Miroslava Sawiris, Globsec, Government Office of the Slovak Republic

Presentation of GLOBSEC Trends report, which is a series of reports providing a unique insight into the trends in public attitudes in Central Europe. How EU membership is seen in your country? What is GLOBSEC Vulnerability Index? It measures vulnerability towards foreign influence in eight countries: Bulgaria, Czechia, Hungary, Montenegro, North Macedonia, Romania, Serbia and Slovakia on a 0-100 scale, where 0 is the most resilient and 100 the most vulnerable. It assesses five key dimensions: public attitudes, political landscape, public administration, information landscape, and civic and academic space, with a particular focus directed towards the Kremlin’s and Beijing’s activities. Stereotypes about EU? Information Vacuum and insufficient strategic communication. What needs to be improved on the EU level.

Historical Evolution of the pro-Russian attitude in the Czech lands

Pavel Vitek, ICM Jindrichuv Hradec

Presentation of the history of pro-Russian Attitudes in the Czech Lands.  From 19th Century of pan-slavic romantic and nationalist ideas, Czech lands under „germanic“ Habsburg domination, illusionary vision of a big Slavic nation and different tendencies than in Poland which was repressing any attempts for Polish independence.  20th Century – some of the famous Czech artists were openly Russophile. The Czech author Hašek, known for his „bohemian lifestyle“ for example, spent a substantial part of his life in USSR where he is known as a serious military commander though. The famous music composer Leoš Janáček was inspired mainly by Russian authors, like Dostoyevsky. The communist occupation changed the mind of many, yet, the pro-Russian sentiment stayed strong in some parts of the society. Mostly those, who were openly collaborating with the new régime, kept a strong pro-Russian sentiment and were influencing even younger generations with it. A theory exists according to which ethnically Russian armies didn‘t get involved in the repressions in the end of 60‘s in order not to deteriorate this „pro-Russian sentiment“. The situation today? Conspiracy Mindset and Distrust towards Media?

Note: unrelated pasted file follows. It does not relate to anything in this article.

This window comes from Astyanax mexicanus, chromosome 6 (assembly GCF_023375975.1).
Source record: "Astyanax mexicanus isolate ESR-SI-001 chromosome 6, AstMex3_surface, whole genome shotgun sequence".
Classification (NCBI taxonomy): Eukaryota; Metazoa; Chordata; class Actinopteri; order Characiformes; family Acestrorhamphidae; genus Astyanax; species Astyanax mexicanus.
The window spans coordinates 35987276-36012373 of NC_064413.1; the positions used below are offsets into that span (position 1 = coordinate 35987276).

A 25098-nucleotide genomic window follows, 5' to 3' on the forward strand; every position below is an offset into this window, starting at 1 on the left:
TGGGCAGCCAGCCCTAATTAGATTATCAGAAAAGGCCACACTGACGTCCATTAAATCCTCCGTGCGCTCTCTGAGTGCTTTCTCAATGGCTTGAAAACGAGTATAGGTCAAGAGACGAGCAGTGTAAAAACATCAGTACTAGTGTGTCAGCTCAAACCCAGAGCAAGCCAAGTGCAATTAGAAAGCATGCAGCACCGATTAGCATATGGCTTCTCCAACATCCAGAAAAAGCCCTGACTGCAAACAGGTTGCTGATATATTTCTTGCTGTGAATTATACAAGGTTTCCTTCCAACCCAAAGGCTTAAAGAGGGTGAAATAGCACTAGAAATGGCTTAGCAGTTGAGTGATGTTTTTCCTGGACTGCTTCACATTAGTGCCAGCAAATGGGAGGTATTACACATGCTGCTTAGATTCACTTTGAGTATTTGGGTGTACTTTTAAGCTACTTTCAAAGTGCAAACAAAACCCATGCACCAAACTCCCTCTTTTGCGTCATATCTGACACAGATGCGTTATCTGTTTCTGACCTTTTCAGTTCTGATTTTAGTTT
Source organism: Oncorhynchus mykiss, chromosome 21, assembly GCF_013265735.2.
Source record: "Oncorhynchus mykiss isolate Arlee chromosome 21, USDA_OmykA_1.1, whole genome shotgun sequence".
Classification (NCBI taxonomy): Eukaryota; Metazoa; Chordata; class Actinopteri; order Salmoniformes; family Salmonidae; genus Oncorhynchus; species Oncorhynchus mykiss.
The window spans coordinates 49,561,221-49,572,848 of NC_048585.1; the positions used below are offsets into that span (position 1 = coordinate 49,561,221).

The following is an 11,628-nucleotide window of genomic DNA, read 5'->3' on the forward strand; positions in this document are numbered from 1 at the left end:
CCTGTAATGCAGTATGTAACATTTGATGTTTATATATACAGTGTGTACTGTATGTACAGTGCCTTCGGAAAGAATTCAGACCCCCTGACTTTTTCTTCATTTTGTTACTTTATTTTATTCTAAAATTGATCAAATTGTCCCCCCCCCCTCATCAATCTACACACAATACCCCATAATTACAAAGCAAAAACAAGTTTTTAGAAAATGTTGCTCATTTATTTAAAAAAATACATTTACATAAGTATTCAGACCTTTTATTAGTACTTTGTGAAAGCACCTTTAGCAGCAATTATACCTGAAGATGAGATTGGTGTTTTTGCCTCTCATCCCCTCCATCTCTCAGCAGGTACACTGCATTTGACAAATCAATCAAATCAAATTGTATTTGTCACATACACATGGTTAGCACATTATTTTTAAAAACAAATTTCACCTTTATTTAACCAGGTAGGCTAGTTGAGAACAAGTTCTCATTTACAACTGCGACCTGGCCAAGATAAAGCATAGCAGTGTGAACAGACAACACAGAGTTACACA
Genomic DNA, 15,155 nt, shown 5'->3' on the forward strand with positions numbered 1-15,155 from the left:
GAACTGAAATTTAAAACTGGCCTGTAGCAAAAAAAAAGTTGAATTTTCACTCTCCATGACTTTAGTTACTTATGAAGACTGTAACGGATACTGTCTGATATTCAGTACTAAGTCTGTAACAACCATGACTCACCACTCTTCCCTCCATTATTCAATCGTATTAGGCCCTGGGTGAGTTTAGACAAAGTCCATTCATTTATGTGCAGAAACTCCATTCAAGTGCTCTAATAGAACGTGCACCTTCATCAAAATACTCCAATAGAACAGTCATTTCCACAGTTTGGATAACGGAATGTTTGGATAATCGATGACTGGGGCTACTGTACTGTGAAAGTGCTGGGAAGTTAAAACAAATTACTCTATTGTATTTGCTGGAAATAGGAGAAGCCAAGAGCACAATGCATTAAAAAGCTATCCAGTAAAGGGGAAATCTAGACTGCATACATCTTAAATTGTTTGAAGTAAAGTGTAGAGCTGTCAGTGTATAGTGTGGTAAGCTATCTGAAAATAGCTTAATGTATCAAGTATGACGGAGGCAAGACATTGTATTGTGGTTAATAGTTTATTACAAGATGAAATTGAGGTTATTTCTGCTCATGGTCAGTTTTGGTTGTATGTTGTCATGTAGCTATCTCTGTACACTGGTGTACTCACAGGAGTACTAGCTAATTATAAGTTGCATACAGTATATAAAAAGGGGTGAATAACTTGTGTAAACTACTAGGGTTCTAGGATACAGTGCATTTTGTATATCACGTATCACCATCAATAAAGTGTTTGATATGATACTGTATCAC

Selective Euroscepticism: how Slovakia strongly opposed EU immigration policies while reaffirming its belongingess to the EU.

Clarissa Tabosa, Faculty of Social and Economic Sciences – Comenius University in Bratislava